Yes, you read that right – 5 Free Copies (Ebooks) are up for grabs. All you have to do to enter is leave a comment to Kody on his interview and he’ll pick 5 winners at random.
*Please note, leaving an email address where he can contact you will expedite the delivery of prizes. Contest ends April 6, 2011 – 11:59pm Eastern.*
Hi Kody! Thanks so much for taking the time out of your busy writing schedule to be here with us.
Why don’t you start by telling us a little bit about yourself? How longhave you been writing?
My name’s Kody Boye. I was born in Southeastern Idaho and moved to Texas in May of 2010.I’ve been writing since I was around seven years old, after a teacher assigned an object-specific creative writing assignment.
What was your first published story?
My first published story, [A] Prom Queen’s Revenge, was published in the Yellow Mama Webzine in May 2007.
How long did it take you to become a published author?
From the time I seriously began to try and become published until the time my first short story was accepted, it took around six months. The internet is a great tool and I consider myself lucky in that regard. Some people go years, even their whole lives without being published sometimes.
How many books have you written thus far?
Far too many to count. Currently, I have a short story collection Amorous Things out through a small press, as well as a novella entitled The Diary of Dakota Hammellwhich I just released independently via Smashwords, Kindle and Createspace. I’malso in the process of working toward putting out two dark fantasy novels andmy zombie novel is set to be rereleased here soon.
Do you write full time? If not, how many hours per day do you try todedicate to writing?
Currently,I do write full time, though that is only because I currently do not have a jobor attend school.
Do you find that you revise/editas you’re writing, or do you tend to write straight through, then do revisions?
I try to write straightthrough, then revise afterward, though sometimes I’ll find myself fixing littlethings here and there if I catch them while I’m writing.
How long does it take for you tocomplete a book you would allow someone to read?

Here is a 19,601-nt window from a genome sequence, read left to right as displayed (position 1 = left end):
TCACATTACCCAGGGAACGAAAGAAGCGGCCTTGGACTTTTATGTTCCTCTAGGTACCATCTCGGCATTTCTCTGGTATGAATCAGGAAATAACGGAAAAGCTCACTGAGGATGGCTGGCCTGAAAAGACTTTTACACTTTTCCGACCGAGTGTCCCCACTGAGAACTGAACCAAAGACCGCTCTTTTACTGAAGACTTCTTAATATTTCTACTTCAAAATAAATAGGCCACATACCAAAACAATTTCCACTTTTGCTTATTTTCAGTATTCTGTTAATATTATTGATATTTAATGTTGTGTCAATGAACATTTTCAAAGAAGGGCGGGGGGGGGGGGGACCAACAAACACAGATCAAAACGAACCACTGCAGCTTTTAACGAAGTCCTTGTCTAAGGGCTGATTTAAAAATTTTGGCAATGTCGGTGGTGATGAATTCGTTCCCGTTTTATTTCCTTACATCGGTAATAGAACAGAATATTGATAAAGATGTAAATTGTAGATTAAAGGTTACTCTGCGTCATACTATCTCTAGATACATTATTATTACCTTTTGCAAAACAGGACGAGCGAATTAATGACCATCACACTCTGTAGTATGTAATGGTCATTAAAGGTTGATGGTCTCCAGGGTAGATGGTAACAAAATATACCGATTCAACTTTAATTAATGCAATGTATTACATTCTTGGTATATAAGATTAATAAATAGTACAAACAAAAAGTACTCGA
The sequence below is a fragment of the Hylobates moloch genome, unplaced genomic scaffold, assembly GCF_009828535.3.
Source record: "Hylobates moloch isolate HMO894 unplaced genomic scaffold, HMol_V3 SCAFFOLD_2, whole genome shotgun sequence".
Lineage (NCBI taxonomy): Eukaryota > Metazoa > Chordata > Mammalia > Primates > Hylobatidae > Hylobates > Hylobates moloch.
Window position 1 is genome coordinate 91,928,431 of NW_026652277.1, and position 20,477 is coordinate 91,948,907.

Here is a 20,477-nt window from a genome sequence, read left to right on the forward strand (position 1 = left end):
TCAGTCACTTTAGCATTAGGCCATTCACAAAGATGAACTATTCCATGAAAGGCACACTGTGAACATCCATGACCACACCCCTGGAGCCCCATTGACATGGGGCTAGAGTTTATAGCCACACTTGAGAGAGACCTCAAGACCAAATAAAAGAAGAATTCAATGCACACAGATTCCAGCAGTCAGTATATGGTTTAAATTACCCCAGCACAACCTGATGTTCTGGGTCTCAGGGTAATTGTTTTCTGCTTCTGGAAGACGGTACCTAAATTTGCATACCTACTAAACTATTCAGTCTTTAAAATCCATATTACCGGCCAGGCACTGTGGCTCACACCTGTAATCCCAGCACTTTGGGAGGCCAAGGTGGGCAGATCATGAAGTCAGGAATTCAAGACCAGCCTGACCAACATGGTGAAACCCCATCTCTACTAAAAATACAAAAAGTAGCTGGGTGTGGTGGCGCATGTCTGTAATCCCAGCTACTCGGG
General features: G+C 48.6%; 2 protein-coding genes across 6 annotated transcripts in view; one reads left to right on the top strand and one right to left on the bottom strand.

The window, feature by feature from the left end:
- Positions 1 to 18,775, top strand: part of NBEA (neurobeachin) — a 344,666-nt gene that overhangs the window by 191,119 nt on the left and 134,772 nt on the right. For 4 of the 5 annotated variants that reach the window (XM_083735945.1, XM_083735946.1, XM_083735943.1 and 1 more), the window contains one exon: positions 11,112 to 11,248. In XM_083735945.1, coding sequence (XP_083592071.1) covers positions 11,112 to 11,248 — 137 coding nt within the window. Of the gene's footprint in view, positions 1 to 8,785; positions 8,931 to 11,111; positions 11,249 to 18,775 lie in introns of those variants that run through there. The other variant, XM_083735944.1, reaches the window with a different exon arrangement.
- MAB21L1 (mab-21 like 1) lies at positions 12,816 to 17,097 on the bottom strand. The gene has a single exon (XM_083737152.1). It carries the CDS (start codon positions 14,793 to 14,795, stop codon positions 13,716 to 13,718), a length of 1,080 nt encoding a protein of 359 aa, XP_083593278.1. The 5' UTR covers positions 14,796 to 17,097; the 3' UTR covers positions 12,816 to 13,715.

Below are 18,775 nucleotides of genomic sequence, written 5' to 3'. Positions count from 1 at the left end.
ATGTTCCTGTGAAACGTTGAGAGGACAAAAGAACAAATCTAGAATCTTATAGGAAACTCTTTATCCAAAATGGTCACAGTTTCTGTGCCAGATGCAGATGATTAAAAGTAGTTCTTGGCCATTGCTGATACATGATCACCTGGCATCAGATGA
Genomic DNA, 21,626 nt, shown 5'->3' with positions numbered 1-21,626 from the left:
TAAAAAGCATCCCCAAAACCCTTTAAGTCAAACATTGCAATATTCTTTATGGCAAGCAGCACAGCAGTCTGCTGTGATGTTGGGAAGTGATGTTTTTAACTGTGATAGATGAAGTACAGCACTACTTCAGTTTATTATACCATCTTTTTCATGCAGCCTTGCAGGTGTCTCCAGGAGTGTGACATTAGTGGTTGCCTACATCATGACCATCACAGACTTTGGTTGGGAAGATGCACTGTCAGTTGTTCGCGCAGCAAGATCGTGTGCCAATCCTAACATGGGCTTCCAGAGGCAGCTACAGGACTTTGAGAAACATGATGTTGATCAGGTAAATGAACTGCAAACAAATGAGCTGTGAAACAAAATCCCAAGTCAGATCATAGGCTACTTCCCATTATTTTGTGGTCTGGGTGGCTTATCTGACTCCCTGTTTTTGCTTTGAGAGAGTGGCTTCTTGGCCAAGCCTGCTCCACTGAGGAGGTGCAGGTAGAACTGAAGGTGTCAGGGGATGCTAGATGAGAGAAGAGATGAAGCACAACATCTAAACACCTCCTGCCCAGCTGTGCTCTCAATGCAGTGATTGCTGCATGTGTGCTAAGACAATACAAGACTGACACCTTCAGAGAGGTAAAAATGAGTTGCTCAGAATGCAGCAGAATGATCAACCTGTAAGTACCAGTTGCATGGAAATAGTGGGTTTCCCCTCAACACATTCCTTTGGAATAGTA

It all depends. Ifinished a 140,000 word dark fantasy novel in one month, though that is withoutrevisions and editing done from a professional. That amount of progress,however, is due to the fact that I do little but write during the day andnothing else.
Do you outline before you begina story, or do you tend to write in a more freestyle fashion?
Stephen King once said that stories should beginas seeds and grow as trees without the help of fertilizer (i.e, an outline.) Inmy current novel I’m writing, I have to do a bit of outlining if only to makethe world and the revolution that takes place within it make sense, but I usuallydon’t outline. Sometimes I will if I get stuck, but my outlines rarely everwork because the story ends up branching off in another direction.
How much of yourself, your ownlife experiences, and the people you know manifest themselves into your characters?
I try not to let myself manifest into my work. Thesame goes with my friends. The characters in my head are usually their ownentities, but a good amount of them often share my own views or opinions oncertain things.
If you could choose, which of your stories would you say is yourfavorite?
That’s hard to say. Ireally like the novel I’m writing now (Utopia,about a city that lives beneath a floating entity they call God,) and Ilove my short story that’s set to appear in a GLBT-only author anthologyentitled And His Name was Peter,about a man afflicted with Peter Pan Syndrome, but I can’t really name anyspecific one.
Kody, do you ever experiencewriter’s block? If so, do you have any exercises you use too get beyond it?
When I get writer’s block,I carry a tablet around and let my mind wander. First lines usually strike mein the oddest of places.
When someone reads one of yourbooks for the first time, what do you hope they feel, experience, or gain fromit?
I hope, for the mostpart, that people will enjoy my work and will take whatever it is they believethe story encompasses in good light. I try to impart lessons and/or ideas intomy stories, which, in the end, I hope people find, even if they are subtle orhard to notice.
Will you share three thingsyou’ve learned about the business of writing since your first publication?
1. Writing is hard,hard work.
2. Don’t takeeverything too personally. It isn’t worth it.
3. Don’t ever letanyone say you can’t make it.